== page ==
Direct relationships between advertisers and media sellers need to be maintained, said Schireson.

“If I want to match a set of households between the identified data I have and the data from the set-top box, I can do that,” Shireson said. “But if I also want to bring in more contextual information on what happened before, during or after the exposure, or track that through a commercial partner or device partner, that’s hard to do. Now I’ve got two or three or four hops in the chain.”

Meanwhile, working with a data match partner like LiveRamp or Experian has its own hassles. First, there’s an additional fee to pay out to the middleman. Second, clients who use data match partners don’t always feel assured that those partners aren’t keeping some of their data. Third, it’s inefficient.

“It requires both parties to agree on a common matching provider, to then send their data sets to that matching provider,” Manningham said. “And then have that matching provider do their magic and build an omnichannel media plan, create the IDs and send it back to both parties.”

All those difficulties, he said, prevent addressable TV advertising from growing as fast as it can.

But because Blockgraph is a peer-to-peer network, audience matches happen directly and securely, Manningham insists, in minutes instead of days. Denise Colella, SVP of advanced advertising products and strategy at NBCUniversal, backs up that statement, noting how working with a data match partner can take days or even weeks for the match to be returned.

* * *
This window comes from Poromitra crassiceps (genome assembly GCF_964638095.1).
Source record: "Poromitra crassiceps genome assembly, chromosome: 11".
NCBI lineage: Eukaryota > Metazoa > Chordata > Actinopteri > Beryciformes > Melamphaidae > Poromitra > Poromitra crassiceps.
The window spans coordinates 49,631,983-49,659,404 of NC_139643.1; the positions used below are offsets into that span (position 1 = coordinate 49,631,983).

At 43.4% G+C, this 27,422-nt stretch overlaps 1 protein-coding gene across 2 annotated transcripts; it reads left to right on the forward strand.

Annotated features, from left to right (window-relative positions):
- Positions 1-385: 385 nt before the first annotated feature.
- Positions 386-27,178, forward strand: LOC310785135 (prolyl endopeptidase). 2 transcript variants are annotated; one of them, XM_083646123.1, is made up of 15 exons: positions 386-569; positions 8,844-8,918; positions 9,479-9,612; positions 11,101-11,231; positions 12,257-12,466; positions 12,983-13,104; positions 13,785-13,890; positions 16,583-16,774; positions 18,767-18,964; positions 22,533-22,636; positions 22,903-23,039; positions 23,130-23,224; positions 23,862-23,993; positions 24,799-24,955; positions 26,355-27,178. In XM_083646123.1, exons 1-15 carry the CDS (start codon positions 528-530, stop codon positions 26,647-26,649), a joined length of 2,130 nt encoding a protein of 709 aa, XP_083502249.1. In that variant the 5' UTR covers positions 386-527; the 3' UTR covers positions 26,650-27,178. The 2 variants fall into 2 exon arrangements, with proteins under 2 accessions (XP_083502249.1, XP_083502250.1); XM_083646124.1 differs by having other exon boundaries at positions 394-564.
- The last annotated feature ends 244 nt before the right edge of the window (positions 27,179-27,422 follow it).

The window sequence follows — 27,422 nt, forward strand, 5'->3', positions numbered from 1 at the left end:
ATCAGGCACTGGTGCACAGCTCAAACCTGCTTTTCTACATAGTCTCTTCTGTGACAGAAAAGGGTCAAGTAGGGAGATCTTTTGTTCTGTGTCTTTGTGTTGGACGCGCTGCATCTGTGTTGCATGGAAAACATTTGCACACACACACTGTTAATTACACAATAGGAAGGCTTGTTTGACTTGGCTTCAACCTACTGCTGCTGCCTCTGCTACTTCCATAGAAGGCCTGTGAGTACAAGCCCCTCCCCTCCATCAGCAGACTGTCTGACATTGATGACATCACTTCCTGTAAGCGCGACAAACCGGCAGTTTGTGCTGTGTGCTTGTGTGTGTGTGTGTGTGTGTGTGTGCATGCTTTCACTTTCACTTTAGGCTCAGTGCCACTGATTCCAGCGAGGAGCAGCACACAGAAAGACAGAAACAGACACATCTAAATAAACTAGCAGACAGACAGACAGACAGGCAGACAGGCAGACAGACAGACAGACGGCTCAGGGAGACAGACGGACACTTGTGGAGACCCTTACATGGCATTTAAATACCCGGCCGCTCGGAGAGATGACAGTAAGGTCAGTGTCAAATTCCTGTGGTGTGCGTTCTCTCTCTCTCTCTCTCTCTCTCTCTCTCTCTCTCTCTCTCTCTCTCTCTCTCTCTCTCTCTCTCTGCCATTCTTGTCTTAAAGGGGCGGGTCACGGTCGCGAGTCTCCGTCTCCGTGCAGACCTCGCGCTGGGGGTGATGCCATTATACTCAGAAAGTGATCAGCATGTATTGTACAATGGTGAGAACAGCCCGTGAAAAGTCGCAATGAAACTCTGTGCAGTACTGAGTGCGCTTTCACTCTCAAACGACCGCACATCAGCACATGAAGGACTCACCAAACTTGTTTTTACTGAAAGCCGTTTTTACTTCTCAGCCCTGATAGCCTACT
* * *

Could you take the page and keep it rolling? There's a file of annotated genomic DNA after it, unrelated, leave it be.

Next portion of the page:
“Sometimes it’s acceptable and sometimes not,” she said. “With Blockgraph, it can happen in seconds to minutes.”

Additionally, Blockgraph benefits from the network effect: As more parties get involved, the match rates become more scaled and more accurate. NBCU is actively thinking about how Blockgraph could potentially work with OpenAP – an initiative across NBCU, Fox, Turner and Viacom to standardize audience definitions.

But for any of Blockgraph’s potential advantages to manifest, more partners need to sign on. So Blockgraph’s success through 2019 will be judged according to how many participants are active in the Blockgraph network, and how many Blockgraph-enabled campaigns are executed. Manningham wouldn’t say how many participants or campaigns he hoped to see.

While Blockgraph is initially rolling out to first-party data owners, Manningham said he eventually wants to open the solution up to the wider ad tech ecosystem. While that might seem like a risk, Manningham points to the blockchain-inspired encryption mechanisms in Blockgraph. And of course, data owners have to allow other parties to access their data – a transcaction recorded through the blockchain ledger.

For now, Manningham and his team are focused on helping Blockgraph users set up the software, and build processes around the new use of their data. “There’s an operational challenge, and a technical challenge,” he said.

Viacom has its node installed, but it’s not completely ready to go live yet. For Blockgraph to work, it needs more players in the ecosystem – advertisers and content owners – to buy in.

“There’s some development work that needs to get done,” Schireson said. “Adapting it to their systems, integrating it with ad serving, making sure the data that gets exposed supports decisioning and transactions.”

That work will happen over the next few months, he said, but if Viacom and its peers can prove Blockgraph’s value, he thinks it’ll be easy to get buy-in from potential partners.

Blockgraph will be available on a subscription basis.